An eBook by Canonical offers up some ideas for avoiding “StuckStack.”


A recently published 20-page eBook from Canonical offers up a four-phase plan to remobilizing the what it calls “StuckStack infrastructure” to regain organizational agility.

Here are some salient excerpts from the book titled “How to escape StuckStack and profit from your OpenStack investment” which you can download for free with registration here.

Prepare for change

“The infrastructure needs to be defined to model hardware and software, in a “try before you apply” form of modeling…stick to standard platforms and [do] not be needlessly ambitious.”

Build your standardized cloud infrastructure

The meatiest part of the advice, this is broken down into four points as well:
1. Work through your requirements and estimate what you will need to define your cloud architecture.
2. Implement your automation tooling to model and deploy your production cloud.
3. Run a cloud acceptance testing series. This ensures that whatever you eventually build will meets test requirements.
4. Continue to run operations and support using tools such as Bootstack and Ubuntu Advantage.

Migrate workloads

“Research which tools you will use to help you lift and shift workloads and think how you will be re-architecting these for containers and cloud…”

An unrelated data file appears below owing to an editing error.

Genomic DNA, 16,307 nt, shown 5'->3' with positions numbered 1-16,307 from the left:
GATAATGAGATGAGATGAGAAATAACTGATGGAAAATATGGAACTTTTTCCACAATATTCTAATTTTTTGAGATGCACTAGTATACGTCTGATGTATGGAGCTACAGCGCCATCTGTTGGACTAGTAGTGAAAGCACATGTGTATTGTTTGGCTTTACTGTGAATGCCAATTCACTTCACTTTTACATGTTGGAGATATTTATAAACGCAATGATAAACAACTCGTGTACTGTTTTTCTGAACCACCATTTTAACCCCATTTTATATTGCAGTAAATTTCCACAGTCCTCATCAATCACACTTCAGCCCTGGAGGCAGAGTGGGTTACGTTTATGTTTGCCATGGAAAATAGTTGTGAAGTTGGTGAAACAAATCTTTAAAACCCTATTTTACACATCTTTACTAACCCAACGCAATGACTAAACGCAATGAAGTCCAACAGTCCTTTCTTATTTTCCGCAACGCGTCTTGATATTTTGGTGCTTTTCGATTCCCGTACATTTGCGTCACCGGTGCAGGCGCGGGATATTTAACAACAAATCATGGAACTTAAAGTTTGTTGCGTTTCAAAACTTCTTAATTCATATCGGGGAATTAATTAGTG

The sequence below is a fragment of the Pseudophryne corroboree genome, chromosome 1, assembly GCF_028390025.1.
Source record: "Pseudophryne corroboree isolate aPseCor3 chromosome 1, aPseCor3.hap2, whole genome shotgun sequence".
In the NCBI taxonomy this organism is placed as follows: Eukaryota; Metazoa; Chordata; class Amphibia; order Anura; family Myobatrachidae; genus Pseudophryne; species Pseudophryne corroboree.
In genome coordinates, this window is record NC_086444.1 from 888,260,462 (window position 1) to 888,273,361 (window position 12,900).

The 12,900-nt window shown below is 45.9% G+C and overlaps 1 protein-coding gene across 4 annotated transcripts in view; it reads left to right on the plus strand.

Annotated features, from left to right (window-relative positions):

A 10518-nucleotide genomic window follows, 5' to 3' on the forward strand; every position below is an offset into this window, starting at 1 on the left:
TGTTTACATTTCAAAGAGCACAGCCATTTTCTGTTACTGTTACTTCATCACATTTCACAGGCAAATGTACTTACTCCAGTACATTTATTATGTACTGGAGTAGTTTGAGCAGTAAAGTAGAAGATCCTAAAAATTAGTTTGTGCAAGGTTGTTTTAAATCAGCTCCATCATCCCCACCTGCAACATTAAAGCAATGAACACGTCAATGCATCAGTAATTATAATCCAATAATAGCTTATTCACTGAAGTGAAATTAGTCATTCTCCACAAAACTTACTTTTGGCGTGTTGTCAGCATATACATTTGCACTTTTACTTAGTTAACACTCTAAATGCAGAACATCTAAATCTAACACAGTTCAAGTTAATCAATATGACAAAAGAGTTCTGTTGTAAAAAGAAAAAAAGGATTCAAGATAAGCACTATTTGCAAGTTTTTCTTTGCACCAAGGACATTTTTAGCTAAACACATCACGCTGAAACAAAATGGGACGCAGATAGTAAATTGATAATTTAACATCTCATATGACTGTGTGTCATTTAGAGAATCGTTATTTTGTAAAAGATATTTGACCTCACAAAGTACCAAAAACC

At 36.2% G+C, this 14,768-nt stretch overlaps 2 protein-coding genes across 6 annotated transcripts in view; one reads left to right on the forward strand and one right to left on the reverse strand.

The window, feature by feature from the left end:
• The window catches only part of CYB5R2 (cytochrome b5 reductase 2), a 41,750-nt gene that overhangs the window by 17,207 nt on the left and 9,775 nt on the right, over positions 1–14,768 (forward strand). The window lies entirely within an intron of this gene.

“Don’t assume that it will be straightforward migrating an existing workload in your current virtual machines to a newer one. It should be, but make contingency plans in case extra time is needed.”

Create the culture

“The key is to adopt a smoother model for managing change, with your development and operations departments coming together in a harmonious DevOps culture.”

After outlining Canonical’s tools, the report offers up some interesting case studies: WalMart, eBay, Deutsche Telekom and JuJu.

In addition to the tips, they lay out some general sound advice: “One of the sources of strength in the OpenStack community is that public access to source code means that the collective intelligence of many developers is shared. There are many groups sharing expertise…various project-specific security experts, commercial OpenStack vendors and OpenStack project developers.”